A Patient's Guide to Carpal Tunnel Syndrome
Carpal tunnel syndrome (CTS) is a common problem affecting the hand and wrist. Symptoms begin when the median nerve gets squeezed inside the carpal tunnel of the wrist, a medical condition known as nerve entrapment. Any condition that decreases the size of the carpal tunnel or enlarges the tissues inside the tunnel can produce the symptoms of carpal tunnel syndrome.
This syndrome has received a lot of attention in recent years because of suggestions that it may be linked with occupations that require repeated use of the hands, such as typing on a computer keyboard or doing assembly work. Actually, many people develop this condition regardless of the type of work they do.
This guide will help you understand
- where the carpal tunnel is located
- how carpal tunnel syndrome develops
- what can be done for the condition
In each hand, eight bones, called carpal bones, come together at the wrist. The carpal tunnel is approximately the width of your index finger. The median nerve runs through this carpal tunnel. However, when the carpal bones become misaligned, the tendons become compressed. This leads to entrapment and compression of the median nerve against the flexor retinaculum, and a reduction in the blood supply with the resulting pain, numbness and tingling. Carpal bones become misaligned through injury, such as a fall or through repetitive motion, such as … typing and hammering which shocks and overstretch the wrist.
Chiropractic manipulation can help restore the normal alignment and motion of the carpal bones, thus taking pressure off of the tendons and median nerve. This is sometimes called closed reduction manipulation. Chiropractic care focuses on not just relieving the symptoms, but correcting the underlying problem. Before any treatment can begin, you will begin a standard chiropractic examination of the head, neck and upper back and entire upper extremity to check for any nervous system interference to the group of nerves called the brachial plexus.
As you progress, we have you start strengthening your hand by squeezing and stretching special putty. There is a specific protocol which uses a series of "fist" positions to encourage the finger tendons to slide within the carpal tunnel. Additional exercises to help strengthen and stabilize the muscles and joints in the hand will also be incorporated. Other exercises are used to improve fine motor control and dexterity. Some of the exercises you'll do are designed to get your hand working in ways that are similar to your work tasks and sport activities. We will help you find ways to do your tasks that don't put too much stress on your hand and wrist. Before your therapy sessions end, your therapist will teach you a number of ways to avoid future problems.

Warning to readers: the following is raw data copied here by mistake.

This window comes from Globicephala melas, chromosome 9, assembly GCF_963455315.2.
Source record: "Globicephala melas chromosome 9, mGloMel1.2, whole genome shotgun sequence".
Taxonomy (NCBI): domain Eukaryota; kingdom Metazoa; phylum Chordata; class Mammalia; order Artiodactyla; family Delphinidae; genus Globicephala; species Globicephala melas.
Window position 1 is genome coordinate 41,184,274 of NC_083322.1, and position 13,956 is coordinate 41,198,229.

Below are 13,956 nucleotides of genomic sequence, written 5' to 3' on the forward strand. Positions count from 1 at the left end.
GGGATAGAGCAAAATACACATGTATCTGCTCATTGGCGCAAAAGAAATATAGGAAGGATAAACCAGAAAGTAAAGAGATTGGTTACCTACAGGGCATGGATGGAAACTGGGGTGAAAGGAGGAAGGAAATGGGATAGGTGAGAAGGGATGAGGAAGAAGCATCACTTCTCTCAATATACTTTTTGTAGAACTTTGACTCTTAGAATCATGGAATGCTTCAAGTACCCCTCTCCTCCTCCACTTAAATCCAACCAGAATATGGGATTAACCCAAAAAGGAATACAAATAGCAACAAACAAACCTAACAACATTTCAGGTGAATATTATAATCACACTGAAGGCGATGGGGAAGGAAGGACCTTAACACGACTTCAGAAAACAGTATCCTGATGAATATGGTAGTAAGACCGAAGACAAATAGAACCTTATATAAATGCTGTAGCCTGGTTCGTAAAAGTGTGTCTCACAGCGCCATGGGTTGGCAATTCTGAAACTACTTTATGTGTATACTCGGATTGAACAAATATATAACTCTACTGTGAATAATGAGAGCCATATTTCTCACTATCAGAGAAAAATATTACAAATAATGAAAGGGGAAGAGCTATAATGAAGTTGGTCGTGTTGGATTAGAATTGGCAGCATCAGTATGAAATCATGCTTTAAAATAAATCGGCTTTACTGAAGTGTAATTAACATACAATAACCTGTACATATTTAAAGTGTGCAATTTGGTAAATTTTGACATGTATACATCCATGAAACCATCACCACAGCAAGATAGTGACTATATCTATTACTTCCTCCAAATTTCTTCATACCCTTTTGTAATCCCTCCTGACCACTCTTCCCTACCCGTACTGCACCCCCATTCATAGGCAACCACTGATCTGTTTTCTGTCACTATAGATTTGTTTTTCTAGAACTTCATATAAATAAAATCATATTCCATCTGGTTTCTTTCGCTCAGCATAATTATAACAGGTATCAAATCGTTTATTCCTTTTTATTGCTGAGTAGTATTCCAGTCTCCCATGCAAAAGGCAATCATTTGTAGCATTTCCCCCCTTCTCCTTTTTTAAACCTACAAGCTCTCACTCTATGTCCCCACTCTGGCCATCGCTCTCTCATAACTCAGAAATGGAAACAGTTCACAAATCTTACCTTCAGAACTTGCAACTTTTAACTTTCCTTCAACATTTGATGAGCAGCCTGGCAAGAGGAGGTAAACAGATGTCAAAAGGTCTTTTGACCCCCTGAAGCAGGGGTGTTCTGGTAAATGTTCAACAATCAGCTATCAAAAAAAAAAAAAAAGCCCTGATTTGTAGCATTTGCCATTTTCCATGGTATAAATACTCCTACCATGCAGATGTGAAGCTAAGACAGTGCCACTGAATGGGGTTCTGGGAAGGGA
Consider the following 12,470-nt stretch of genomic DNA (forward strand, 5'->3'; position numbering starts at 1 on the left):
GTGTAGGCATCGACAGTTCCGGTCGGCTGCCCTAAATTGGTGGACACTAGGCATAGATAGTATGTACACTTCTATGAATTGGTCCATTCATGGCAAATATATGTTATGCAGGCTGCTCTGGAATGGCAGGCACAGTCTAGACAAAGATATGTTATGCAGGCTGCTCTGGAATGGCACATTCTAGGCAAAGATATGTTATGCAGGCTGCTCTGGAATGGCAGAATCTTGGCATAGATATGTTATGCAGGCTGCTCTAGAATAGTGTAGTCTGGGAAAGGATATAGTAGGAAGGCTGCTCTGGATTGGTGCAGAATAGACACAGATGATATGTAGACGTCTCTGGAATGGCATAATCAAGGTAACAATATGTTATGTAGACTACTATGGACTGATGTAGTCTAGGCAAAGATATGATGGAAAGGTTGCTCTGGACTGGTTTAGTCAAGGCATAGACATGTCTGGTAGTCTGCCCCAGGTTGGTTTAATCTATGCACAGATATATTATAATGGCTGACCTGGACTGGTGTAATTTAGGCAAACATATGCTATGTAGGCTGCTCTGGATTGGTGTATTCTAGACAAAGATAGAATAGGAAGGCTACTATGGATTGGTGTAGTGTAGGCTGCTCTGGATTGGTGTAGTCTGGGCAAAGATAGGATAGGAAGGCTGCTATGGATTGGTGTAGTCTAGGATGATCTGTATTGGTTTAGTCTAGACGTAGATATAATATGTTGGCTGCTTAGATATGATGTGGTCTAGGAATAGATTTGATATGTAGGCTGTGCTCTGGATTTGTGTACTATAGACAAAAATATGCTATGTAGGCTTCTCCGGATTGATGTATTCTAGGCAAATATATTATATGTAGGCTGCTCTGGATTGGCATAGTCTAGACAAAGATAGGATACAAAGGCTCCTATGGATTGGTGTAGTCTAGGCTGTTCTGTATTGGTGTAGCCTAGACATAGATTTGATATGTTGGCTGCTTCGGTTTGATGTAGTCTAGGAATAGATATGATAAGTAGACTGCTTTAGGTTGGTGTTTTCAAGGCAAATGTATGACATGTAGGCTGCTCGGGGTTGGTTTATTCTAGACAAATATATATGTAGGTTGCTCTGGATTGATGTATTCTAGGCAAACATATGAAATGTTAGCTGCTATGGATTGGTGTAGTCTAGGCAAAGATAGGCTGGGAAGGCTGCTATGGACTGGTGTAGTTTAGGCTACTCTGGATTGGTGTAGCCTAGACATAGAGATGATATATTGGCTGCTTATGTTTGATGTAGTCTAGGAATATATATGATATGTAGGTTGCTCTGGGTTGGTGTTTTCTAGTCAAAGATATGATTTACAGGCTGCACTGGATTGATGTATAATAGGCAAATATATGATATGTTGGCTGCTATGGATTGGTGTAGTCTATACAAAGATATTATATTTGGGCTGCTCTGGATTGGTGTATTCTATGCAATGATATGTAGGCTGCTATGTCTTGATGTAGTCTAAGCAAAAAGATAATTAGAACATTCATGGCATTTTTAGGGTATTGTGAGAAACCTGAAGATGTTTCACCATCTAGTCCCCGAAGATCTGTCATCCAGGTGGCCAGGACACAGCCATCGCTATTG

Activities that are causing your symptoms need to be changed or stopped if at all possible. Avoid repetitive hand motions, heavy grasping, holding onto vibrating tools, and positioning or working with your wrist bent down and out. If you smoke, talk to your doctor about ways to help you quit. Lose weight if you are overweight. Reduce your caffeine intake.
A wrist brace will sometimes decrease the symptoms in the early stages of CTS. A brace keeps the wrist in a resting position--not bent back nor bent down too far. When the wrist is in this position, the carpal tunnel is as big as it can be, so the nerve has as much room as possible inside the carpal tunnel. A brace can be especially helpful for easing the numbness and pain felt at night because it can keep your hand from curling under as you sleep. The wrist brace can also be worn during the day to calm symptoms and rest the tissues in the carpal tunnel.
If chiropractic treatment is successful, you should see improvement in four to six weeks. You may need to continue with chiropractic treatments and with wearing your wrist splint at night to control symptoms and keep your wrist from curling under as you sleep. Try to do your activities using healthy body and wrist alignment. Limit activities that require repeated motions, heavy grasping, and vibration in the hand.
Where is the carpal tunnel, and what does it do?
The carpal tunnel is an opening through the wrist to the hand that is formed by the bones of the wrist on the bottom and the transverse carpal ligament on the top. (Ligaments connect bones together.) This opening forms the carpal tunnel.
The median nerve passes through the carpal tunnel into the hand. It gives sensation to the thumb, index finger, long finger, and half of the ring finger.
The median nerve also sends a nerve branch to control the thenar muscles of the thumb. The thenar muscles help move the thumb and let you touch the pad of the thumb to the tips each of each finger on the same hand, a motion called opposition.
The median nerve and flexor tendons pass through the carpal tunnel. The median nerve rests on top of the tendons, just below the transverse carpal ligament.